- For more insights and tips on DSAR metrics, please refer to our guide “DSAR Metrics: What Should You Be Measuring?” Compiling your DSAR metrics is not only the right thing to do for a privacy team but it can also be mandatory for some of you. Indeed, CCPA requires companies buying, receiving, sharing or selling the personal data of 10 million or more consumers (California residents) to compile a standard set of metrics. These companies need to compile and publish by July 1 every year, the following metrics for the previous calendar year:The number of requests to know that the business received, complied with in whole or in part, and denied;The number of requests to delete that the business received, complied with in whole or in part, and denied;
- The number of requests to opt-out that the business received, complied with in whole or in part, and denied; and
- The median or mean number of days within which the business substantively responded to requests to know, requests to delete, and requests to opt-out.
Plan ahead. Develop a process to compile your key DSAR metrics. Analyze the metrics regularly. Make improvements on your DSAR operations.
Business Impacts Around Data Subject Access Requests
Without the right solution to help, managing DSAR can be very challenging and costly. Gartner estimates that a DSAR could cost about $1,400, if done manually but there are also potential indirect costs that could increase your DSAR fulfillment costs.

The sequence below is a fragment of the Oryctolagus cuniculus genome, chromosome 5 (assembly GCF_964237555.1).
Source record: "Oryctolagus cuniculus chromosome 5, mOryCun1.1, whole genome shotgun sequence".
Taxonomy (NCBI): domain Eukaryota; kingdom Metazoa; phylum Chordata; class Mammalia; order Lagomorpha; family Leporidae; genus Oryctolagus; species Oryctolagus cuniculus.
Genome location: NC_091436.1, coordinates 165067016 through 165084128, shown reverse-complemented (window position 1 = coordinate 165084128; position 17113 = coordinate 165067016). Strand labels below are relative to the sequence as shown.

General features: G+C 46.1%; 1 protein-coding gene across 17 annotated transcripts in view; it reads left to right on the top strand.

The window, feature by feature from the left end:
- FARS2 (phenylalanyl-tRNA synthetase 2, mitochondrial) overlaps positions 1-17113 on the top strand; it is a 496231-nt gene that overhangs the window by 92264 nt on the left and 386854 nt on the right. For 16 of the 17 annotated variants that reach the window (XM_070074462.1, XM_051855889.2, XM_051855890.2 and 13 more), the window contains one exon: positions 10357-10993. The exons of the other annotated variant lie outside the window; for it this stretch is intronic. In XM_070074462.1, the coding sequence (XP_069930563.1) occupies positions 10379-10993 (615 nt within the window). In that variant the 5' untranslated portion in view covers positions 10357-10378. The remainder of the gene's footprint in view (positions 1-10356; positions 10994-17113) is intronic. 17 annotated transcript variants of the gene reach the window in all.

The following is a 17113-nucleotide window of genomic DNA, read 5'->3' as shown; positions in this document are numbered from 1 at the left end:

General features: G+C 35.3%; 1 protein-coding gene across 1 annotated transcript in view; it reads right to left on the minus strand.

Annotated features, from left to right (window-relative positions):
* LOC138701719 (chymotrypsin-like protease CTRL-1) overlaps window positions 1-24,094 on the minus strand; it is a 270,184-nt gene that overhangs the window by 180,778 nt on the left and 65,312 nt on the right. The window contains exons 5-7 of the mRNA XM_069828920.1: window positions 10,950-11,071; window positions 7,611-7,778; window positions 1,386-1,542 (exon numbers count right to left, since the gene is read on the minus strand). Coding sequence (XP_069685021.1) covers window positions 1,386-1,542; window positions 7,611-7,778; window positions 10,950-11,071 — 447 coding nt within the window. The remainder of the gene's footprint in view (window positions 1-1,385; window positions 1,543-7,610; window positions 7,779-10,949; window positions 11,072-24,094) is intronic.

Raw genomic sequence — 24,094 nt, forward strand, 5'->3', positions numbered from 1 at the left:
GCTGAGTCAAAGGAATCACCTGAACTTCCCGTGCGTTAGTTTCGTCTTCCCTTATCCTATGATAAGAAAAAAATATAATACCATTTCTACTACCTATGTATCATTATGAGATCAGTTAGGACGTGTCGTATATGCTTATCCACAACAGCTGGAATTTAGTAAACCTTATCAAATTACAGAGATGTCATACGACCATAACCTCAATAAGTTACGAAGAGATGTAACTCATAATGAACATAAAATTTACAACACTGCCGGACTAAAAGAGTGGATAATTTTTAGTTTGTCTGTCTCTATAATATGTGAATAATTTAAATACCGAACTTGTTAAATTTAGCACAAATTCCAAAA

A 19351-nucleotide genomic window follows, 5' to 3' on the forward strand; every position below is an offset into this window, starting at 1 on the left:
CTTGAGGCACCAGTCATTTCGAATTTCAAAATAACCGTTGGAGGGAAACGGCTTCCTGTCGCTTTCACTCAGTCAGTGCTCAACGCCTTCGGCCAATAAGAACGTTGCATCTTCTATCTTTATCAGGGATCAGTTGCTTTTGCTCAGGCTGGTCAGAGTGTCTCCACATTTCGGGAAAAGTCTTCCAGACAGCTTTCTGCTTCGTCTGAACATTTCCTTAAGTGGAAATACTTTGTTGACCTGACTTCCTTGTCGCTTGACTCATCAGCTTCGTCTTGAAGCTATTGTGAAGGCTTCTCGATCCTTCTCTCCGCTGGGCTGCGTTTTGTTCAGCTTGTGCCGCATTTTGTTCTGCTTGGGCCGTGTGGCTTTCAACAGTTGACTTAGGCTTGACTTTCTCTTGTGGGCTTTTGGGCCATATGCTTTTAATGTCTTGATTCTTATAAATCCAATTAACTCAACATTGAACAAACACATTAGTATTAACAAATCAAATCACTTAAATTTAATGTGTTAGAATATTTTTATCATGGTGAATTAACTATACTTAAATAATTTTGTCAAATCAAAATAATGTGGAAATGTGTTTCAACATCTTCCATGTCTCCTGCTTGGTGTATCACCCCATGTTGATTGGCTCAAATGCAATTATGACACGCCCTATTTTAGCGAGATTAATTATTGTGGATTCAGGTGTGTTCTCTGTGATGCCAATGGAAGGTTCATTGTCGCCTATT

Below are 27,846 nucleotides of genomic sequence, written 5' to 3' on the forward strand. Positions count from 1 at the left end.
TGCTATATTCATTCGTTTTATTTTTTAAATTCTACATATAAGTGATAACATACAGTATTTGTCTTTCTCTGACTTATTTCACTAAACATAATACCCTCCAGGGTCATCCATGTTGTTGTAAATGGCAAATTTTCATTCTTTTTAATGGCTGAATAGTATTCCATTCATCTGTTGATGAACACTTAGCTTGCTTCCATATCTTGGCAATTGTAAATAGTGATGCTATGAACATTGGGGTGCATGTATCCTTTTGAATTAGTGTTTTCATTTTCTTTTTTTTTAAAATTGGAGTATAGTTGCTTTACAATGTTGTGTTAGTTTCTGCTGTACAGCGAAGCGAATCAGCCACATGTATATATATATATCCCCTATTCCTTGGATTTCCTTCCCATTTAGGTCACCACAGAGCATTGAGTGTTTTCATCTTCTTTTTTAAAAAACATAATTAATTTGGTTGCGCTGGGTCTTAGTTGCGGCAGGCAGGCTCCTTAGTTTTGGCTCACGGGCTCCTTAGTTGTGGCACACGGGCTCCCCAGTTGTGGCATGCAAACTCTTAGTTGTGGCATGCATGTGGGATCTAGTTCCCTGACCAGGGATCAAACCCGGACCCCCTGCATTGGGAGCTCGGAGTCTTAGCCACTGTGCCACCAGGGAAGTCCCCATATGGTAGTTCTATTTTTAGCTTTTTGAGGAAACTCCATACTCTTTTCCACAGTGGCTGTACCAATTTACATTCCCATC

How will DSARs impact your operations
Average cost of processing a DSAR
of all complaints made to the Information Commissioner’s Office (ICO) in the UK were about DSARs and the difficulties people face when trying to get hold of their personal information
- Non-compliance can lead to consumer complaints and potential fines.
- Fraudulent requests can result in a breach causing reputational damage and potential costs.
- Delivering the information to the wrong person can be costly.
- Your brand reputation can be hurt by a bad experience and that could impact NPS and revenues
- Cost to deliver a DSAR request will grow if there are poor internal processes and data mapping.
- Manual work for the privacy team to track the status of different requests.
- Time consuming for stakeholders to retrieve, package and send the privacy team the relevant consumer data.
Potential DSAR Solutions: Build vs. Buy
Companies must have a secure way to accept and deliver requests and a way to manage the workflows. They have two options:
- Build a DSAR Management Solution (In-house)